NEWS
June 27, 1991 | TRACY WOOD and RICHARD A. SERRANO, TIMES STAFF WRITERS
The route from USC's fraternity row to the 901 Club on Figueroa Street is marked by broad painted stripes running three blocks, a symbol of the bar's importance to the social life of the campus' affluent "Greeks." The "9-Oh," as the raucous college bar is affectionately known, is where inhibitions, like IDs, are checked at the door. For one fraternity--the prestigious and well-connected Alpha Tau Omega house--it is a path well traveled.
CALIFORNIA | LOCAL
June 30, 2004 | Elaine Woo, Times Staff Writer
Rodney W. Rood, a former Arco executive who played a central role in bringing the 1984 Olympics to Los Angeles and helped mobilize support in the business community to build the Metro Rail system, died Friday at his Pasadena home after a long illness. He was 88. Rood belonged to a core group of civic leaders appointed by Mayor Tom Bradley and chaired by lawyer John C. Argue to lead the negotiations for Los Angeles to host the 1984 Summer Olympics.
CALIFORNIA | LOCAL
May 18, 1998
The Los Angeles Police Commission does not have to be at war with the police chief to do its job properly (May 12). President Edith Perez and her Police Commission are doing a good job, as is Chief Bernard Parks. Let's get behind them and make this an even better place to live. JOHN C. ARGUE Los Angeles
CALIFORNIA | LOCAL
October 8, 1990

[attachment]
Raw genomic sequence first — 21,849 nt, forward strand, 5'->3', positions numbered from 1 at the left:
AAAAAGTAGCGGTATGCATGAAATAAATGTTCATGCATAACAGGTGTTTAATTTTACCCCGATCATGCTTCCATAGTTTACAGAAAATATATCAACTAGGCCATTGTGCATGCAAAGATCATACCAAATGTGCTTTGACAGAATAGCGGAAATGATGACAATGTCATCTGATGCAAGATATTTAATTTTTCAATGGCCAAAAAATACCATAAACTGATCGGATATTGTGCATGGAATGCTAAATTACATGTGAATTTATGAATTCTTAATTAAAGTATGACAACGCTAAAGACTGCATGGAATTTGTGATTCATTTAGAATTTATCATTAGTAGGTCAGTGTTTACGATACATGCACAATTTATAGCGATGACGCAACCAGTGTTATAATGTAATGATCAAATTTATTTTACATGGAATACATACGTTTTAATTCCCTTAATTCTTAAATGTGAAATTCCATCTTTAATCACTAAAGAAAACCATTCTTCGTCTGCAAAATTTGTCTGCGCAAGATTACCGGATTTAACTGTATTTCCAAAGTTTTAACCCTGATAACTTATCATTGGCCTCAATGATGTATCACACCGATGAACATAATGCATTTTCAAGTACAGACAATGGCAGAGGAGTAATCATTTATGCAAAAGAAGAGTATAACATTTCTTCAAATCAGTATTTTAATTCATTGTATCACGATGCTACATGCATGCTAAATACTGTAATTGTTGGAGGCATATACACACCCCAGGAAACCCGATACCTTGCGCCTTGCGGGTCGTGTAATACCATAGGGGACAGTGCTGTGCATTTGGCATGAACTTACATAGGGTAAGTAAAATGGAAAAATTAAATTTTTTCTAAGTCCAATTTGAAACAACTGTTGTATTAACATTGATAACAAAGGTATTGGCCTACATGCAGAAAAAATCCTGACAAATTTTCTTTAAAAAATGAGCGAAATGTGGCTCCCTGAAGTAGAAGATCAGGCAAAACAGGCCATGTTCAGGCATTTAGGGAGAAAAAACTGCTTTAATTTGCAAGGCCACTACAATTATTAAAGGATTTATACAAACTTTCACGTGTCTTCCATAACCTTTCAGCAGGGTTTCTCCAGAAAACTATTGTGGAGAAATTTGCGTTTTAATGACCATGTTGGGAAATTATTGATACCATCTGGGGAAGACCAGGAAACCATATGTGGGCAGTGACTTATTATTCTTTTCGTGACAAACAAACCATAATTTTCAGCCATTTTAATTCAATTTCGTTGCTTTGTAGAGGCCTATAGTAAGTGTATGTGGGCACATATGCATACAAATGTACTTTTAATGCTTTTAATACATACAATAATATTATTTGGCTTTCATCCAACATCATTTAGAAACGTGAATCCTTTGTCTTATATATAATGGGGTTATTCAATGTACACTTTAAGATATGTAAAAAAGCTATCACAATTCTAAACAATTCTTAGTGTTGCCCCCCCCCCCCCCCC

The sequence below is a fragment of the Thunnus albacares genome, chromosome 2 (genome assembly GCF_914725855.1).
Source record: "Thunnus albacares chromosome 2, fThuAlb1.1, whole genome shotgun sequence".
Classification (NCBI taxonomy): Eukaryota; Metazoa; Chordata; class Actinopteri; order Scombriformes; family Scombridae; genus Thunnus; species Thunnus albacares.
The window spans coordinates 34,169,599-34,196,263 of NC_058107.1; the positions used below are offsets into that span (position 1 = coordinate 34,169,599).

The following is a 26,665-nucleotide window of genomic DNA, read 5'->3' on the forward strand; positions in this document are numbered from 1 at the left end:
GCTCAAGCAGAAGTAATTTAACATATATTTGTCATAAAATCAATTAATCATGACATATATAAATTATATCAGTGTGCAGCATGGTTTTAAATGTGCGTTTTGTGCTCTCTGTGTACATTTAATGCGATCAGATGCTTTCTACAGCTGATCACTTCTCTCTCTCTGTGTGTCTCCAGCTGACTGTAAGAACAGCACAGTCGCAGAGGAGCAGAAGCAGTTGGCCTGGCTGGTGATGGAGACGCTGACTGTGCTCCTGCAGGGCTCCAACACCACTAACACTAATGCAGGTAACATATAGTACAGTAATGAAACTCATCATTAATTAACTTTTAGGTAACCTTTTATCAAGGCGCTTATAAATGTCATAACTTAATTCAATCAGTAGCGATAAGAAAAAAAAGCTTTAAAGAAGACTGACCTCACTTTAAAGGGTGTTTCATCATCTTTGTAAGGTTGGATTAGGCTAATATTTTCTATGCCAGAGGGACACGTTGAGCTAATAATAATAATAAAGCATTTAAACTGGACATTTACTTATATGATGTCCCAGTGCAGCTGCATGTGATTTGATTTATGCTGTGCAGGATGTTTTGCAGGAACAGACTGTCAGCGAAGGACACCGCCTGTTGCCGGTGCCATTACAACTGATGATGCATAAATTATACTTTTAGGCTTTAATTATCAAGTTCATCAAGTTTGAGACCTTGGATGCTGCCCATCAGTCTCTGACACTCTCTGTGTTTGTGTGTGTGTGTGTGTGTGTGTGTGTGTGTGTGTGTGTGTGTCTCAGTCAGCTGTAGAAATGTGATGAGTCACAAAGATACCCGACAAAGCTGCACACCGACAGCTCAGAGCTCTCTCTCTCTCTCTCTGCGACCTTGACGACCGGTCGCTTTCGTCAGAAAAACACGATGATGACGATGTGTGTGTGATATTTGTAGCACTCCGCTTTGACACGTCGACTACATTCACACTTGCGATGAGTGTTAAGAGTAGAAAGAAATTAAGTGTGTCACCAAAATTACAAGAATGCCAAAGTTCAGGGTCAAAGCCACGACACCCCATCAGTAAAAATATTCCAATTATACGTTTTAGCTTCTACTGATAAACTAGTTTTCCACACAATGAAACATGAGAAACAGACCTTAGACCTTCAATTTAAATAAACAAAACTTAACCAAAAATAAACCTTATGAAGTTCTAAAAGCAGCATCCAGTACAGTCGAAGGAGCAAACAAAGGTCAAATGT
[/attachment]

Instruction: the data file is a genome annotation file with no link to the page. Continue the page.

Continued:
I have noted your articles on Tom Bradley's travel. Without that travel, we would not have had the 1984 Olympic Games in Los Angeles, and without his travel, our tourism and trade figures in Los Angeles would not be as good as they are. JOHN C. ARGUE, Los Angeles
CALIFORNIA | LOCAL
August 11, 2002 | ALAN ABRAHAMSON, TIMES STAFF WRITER
John C. Argue, a leading civic figure who was instrumental in bringing the 1984 Olympic Games to Los Angeles and in the nearly two decades since played a key role in boosting the success of a wide variety of business, community, educational and philanthropic endeavors, died Saturday. He was 70. Argue, who had been diagnosed earlier this year with leukemia, died at Huntington Memorial Hospital in Pasadena.
CALIFORNIA | LOCAL
June 6, 1995 | KENNETH REICH, TIMES STAFF WRITER
A leading mover in the 1984 Los Angeles Olympics, attorney John C. Argue, was elected Monday as chairman of the board of the Amateur Athletic Foundation of Los Angeles, which disseminates funds from the Olympic surplus to Southern California youth sports programs. Over the past decade, the foundation has been an important funder of sports activities, contributing about $60 million in grants to outside groups and to its own programs.
NEWS
March 2, 1986
Add to aptonyms ("People With Aptonyms Have a Special Calling," by Lynn Smith, Feb. 16) the name of John C. Argue, attorney at law. I don't know what the opposite of aptonym is, but there is a Dr. John Gaunt in San Francisco who is a specialist on obesity. GLADY FOREMAN Los Angeles